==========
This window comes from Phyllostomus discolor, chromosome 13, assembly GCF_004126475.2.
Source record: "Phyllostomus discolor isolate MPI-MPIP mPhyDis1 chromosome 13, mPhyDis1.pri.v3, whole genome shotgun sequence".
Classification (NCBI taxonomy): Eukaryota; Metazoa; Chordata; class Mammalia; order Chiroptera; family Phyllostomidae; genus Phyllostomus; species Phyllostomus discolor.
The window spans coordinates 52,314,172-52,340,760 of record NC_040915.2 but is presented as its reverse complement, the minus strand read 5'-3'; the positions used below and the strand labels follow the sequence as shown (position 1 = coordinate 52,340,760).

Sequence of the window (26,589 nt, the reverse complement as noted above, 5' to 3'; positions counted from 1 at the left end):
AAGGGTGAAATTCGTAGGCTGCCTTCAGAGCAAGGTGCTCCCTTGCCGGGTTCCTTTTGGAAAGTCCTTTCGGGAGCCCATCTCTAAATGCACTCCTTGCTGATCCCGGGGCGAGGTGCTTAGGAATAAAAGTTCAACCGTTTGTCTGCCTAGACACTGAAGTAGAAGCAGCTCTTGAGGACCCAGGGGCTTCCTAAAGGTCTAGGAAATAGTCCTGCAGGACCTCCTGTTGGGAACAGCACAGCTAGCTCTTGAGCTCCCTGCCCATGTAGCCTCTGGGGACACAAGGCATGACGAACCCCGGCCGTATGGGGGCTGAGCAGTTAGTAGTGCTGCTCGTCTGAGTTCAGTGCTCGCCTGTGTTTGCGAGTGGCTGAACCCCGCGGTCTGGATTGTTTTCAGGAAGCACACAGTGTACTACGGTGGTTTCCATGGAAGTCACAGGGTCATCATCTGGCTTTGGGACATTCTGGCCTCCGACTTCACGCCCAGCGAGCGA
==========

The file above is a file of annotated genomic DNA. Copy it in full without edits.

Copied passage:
This window comes from Phyllostomus discolor, chromosome 13, assembly GCF_004126475.2.
Source record: "Phyllostomus discolor isolate MPI-MPIP mPhyDis1 chromosome 13, mPhyDis1.pri.v3, whole genome shotgun sequence".
Classification (NCBI taxonomy): Eukaryota; Metazoa; Chordata; class Mammalia; order Chiroptera; family Phyllostomidae; genus Phyllostomus; species Phyllostomus discolor.
The window spans coordinates 52,314,172-52,340,760 of record NC_040915.2 but is presented as its reverse complement, the minus strand read 5'-3'; the positions used below and the strand labels follow the sequence as shown (position 1 = coordinate 52,340,760).

Sequence of the window (26,589 nt, the reverse complement as noted above, 5' to 3'; positions counted from 1 at the left end):
AAGGGTGAAATTCGTAGGCTGCCTTCAGAGCAAGGTGCTCCCTTGCCGGGTTCCTTTTGGAAAGTCCTTTCGGGAGCCCATCTCTAAATGCACTCCTTGCTGATCCCGGGGCGAGGTGCTTAGGAATAAAAGTTCAACCGTTTGTCTGCCTAGACACTGAAGTAGAAGCAGCTCTTGAGGACCCAGGGGCTTCCTAAAGGTCTAGGAAATAGTCCTGCAGGACCTCCTGTTGGGAACAGCACAGCTAGCTCTTGAGCTCCCTGCCCATGTAGCCTCTGGGGACACAAGGCATGACGAACCCCGGCCGTATGGGGGCTGAGCAGTTAGTAGTGCTGCTCGTCTGAGTTCAGTGCTCGCCTGTGTTTGCGAGTGGCTGAACCCCGCGGTCTGGATTGTTTTCAGGAAGCACACAGTGTACTACGGTGGTTTCCATGGAAGTCACAGGGTCATCATCTGGCTTTGGGACATTCTGGCCTCCGACTTCACGCCCAGCGAGCGA